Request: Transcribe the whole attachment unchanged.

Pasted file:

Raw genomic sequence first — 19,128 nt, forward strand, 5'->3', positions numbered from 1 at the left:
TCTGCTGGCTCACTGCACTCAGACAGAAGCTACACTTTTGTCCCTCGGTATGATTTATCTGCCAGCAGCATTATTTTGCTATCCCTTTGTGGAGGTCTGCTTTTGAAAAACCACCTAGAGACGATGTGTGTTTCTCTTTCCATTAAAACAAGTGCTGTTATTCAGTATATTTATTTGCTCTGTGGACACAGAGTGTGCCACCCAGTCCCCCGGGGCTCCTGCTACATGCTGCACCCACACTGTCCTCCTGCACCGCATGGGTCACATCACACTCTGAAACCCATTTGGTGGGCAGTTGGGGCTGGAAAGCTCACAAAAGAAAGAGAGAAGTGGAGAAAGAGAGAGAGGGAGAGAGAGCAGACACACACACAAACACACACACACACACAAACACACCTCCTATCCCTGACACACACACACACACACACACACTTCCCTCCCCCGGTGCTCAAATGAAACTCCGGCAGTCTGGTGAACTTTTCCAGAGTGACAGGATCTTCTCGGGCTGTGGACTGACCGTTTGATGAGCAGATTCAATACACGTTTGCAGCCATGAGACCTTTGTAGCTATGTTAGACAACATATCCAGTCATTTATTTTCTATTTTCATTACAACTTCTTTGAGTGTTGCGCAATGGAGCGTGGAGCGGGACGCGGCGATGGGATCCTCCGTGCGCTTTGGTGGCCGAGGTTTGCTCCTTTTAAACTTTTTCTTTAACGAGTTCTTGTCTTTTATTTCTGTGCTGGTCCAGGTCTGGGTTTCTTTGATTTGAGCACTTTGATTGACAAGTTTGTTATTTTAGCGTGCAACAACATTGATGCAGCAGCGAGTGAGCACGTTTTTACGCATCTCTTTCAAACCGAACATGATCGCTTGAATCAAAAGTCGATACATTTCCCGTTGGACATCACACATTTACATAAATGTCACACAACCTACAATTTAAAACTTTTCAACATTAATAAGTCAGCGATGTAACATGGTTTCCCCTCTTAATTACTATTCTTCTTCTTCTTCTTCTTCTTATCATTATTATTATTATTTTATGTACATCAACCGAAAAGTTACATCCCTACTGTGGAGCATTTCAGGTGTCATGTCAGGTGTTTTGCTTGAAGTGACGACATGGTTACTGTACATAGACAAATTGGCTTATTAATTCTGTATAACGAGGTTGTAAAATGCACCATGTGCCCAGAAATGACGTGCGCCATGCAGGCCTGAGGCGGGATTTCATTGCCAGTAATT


Raw genomic sequence first — 19,128 nt, forward strand, 5'->3', positions numbered from 1 at the left:
TCTGCTGGCTCACTGCACTCAGACAGAAGCTACACTTTTGTCCCTCGGTATGATTTATCTGCCAGCAGCATTATTTTGCTATCCCTTTGTGGAGGTCTGCTTTTGAAAAACCACCTAGAGACGATGTGTGTTTCTCTTTCCATTAAAACAAGTGCTGTTATTCAGTATATTTATTTGCTCTGTGGACACAGAGTGTGCCACCCAGTCCCCCGGGGCTCCTGCTACATGCTGCACCCACACTGTCCTCCTGCACCGCATGGGTCACATCACACTCTGAAACCCATTTGGTGGGCAGTTGGGGCTGGAAAGCTCACAAAAGAAAGAGAGAAGTGGAGAAAGAGAGAGAGGGAGAGAGAGCAGACACACACACAAACACACACACACACACAAACACACCTCCTATCCCTGACACACACACACACACACACACACTTCCCTCCCCCGGTGCTCAAATGAAACTCCGGCAGTCTGGTGAACTTTTCCAGAGTGACAGGATCTTCTCGGGCTGTGGACTGACCGTTTGATGAGCAGATTCAATACACGTTTGCAGCCATGAGACCTTTGTAGCTATGTTAGACAACATATCCAGTCATTTATTTTCTATTTTCATTACAACTTCTTTGAGTGTTGCGCAATGGAGCGTGGAGCGGGACGCGGCGATGGGATCCTCCGTGCGCTTTGGTGGCCGAGGTTTGCTCCTTTTAAACTTTTTCTTTAACGAGTTCTTGTCTTTTATTTCTGTGCTGGTCCAGGTCTGGGTTTCTTTGATTTGAGCACTTTGATTGACAAGTTTGTTATTTTAGCGTGCAACAACATTGATGCAGCAGCGAGTGAGCACGTTTTTACGCATCTCTTTCAAACCGAACATGATCGCTTGAATCAAAAGTCGATACATTTCCCGTTGGACATCACACATTTACATAAATGTCACACAACCTACAATTTAAAACTTTTCAACATTAATAAGTCAGCGATGTAACATGGTTTCCCCTCTTAATTACTATTCTTCTTCTTCTTCTTCTTCTTATCATTATTATTATTATTTTATGTACATCAACCGAAAAGTTACATCCCTACTGTGGAGCATTTCAGGTGTCATGTCAGGTGTTTTGCTTGAAGTGACGACATGGTTACTGTACATAGACAAATTGGCTTATTAATTCTGTATAACGAGGTTGTAAAATGCACCATGTGCCCAGAAATGACGTGCGCCATGCAGGCCTGAGGCGGGATTTCATTGCCAGTAATT